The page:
BO18 isn’t alone. During my travels throughout Morocco, I found people who hated the current system and wanted it overturned, but I found many more who defended the king as a symbol of national unity, saying that he is the only thing holding the country together. Their fear is that without the monarchy, Morocco would splinter into tribal or regional groupings, resulting in civil war as happened in Algeria. It is safe to say that no political figure inspires the same confidence as the king. In terms of vision and confidence, he comes off better than all the ministers and party leaders put together. No doubt some of this is the result of careful grooming of his image. Some is the result of his unique position, which lets him remain above the fray while others pursue their petty ambitions. And some of it is doubtless true.

One thing is clear. For many like BO18, the monarchy is the one thing standing in the way of a flood of Islamic conservatism they feel would be a disaster for the country. They see no alternative but to put off political reform for a few years. “Of course, I would like to see Morocco as a fully functioning democracy,” BO18 says. Just not today.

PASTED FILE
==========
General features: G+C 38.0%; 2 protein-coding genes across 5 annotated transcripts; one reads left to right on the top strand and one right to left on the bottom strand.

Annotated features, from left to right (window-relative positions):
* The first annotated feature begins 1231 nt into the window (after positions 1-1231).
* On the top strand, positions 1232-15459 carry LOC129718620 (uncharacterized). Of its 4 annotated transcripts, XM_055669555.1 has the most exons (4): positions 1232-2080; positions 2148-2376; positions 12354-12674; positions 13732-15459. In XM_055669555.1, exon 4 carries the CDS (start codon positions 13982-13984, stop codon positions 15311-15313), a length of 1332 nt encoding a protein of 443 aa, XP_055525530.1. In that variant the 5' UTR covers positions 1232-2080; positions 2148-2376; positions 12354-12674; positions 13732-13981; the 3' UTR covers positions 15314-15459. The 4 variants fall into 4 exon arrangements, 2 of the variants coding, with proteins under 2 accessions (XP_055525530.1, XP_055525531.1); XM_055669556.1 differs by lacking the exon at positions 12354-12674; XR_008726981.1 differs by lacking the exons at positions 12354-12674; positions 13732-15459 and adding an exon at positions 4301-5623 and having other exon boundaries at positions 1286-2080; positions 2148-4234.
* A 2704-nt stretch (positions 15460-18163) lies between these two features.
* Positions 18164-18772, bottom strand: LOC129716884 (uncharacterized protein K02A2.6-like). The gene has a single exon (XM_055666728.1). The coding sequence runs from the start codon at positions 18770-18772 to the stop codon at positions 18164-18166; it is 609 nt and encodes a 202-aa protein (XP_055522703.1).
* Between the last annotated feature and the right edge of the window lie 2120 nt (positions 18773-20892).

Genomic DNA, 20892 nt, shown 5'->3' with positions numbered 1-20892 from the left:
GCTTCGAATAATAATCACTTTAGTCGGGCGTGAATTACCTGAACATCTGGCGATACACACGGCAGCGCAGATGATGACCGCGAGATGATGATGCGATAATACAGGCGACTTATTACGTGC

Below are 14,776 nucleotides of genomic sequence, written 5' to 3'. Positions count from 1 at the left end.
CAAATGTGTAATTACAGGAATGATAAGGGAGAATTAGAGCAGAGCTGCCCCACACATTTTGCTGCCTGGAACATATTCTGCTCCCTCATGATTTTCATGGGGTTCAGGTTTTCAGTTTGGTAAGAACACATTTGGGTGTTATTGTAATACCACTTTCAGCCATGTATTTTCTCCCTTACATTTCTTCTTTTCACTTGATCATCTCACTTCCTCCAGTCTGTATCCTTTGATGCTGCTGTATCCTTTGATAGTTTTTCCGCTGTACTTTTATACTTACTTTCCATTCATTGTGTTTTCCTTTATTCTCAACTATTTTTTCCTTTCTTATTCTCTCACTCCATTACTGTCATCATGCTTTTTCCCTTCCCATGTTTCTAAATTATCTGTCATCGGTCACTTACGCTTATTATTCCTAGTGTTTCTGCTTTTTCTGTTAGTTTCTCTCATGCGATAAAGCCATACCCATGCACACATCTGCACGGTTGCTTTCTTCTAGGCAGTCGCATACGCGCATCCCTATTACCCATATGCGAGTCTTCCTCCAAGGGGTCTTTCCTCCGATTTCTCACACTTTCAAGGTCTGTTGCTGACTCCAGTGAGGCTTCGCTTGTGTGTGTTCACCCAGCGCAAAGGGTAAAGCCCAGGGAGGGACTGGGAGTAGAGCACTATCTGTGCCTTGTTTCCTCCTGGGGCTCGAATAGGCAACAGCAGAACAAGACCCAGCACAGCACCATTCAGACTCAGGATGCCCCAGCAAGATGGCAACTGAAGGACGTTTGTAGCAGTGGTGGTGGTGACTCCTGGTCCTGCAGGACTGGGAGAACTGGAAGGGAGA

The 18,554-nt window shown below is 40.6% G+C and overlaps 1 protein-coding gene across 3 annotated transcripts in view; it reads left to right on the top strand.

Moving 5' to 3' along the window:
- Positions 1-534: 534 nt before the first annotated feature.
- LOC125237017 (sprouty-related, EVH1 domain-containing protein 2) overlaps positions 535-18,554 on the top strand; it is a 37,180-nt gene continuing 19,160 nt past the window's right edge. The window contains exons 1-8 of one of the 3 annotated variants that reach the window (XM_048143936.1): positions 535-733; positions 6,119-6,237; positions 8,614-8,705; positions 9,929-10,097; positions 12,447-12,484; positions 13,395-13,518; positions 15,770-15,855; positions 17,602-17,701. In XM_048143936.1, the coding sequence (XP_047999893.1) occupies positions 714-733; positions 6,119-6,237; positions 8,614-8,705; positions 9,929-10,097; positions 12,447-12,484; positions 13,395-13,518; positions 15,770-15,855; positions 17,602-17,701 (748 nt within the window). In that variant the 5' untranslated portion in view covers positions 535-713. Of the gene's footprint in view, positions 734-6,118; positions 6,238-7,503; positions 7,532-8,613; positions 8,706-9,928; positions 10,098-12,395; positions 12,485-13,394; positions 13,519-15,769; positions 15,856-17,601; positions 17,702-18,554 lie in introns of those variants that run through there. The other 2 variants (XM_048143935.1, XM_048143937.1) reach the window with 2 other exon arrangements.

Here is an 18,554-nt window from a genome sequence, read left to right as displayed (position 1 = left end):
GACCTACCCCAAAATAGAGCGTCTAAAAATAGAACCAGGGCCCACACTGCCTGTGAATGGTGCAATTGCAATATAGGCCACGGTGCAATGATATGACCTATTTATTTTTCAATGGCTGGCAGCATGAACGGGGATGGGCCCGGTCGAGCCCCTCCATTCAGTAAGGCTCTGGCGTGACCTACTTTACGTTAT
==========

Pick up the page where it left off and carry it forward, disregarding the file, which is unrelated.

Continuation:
Ayoub and BO18 are almost the same age, and they have many other things in common. Both are self-confessed members of the elite, living in Europe, aware of history, comfortable with technology, and contributing to the debate. Both want freedom for Morocco in the long run. What leads them to such opposite conclusions as to what should happen next?

I don’t have any answers to this riddle, but I will say one thing. I have a boundless faith in the wisdom of the people. They make mistakes, but they learn from those mistakes and correct them. There is no other way. A baby learns to walk. A child learns to find her way to school. A young adult learns to go out into the world and live on his own. Moroccans won’t wait for their leaders to say, “You are ready to be free.” They will decide when it’s time, and that is the moment to trust them.

Let me close with a few quotes from the essay Civil Disobedience by Henry David Thoreau. Written in 1849 in response to slavery and the Mexican-American War, it helped to inspire the peaceful revolutions of Mohandas K. Gandhi and Martin Luther King.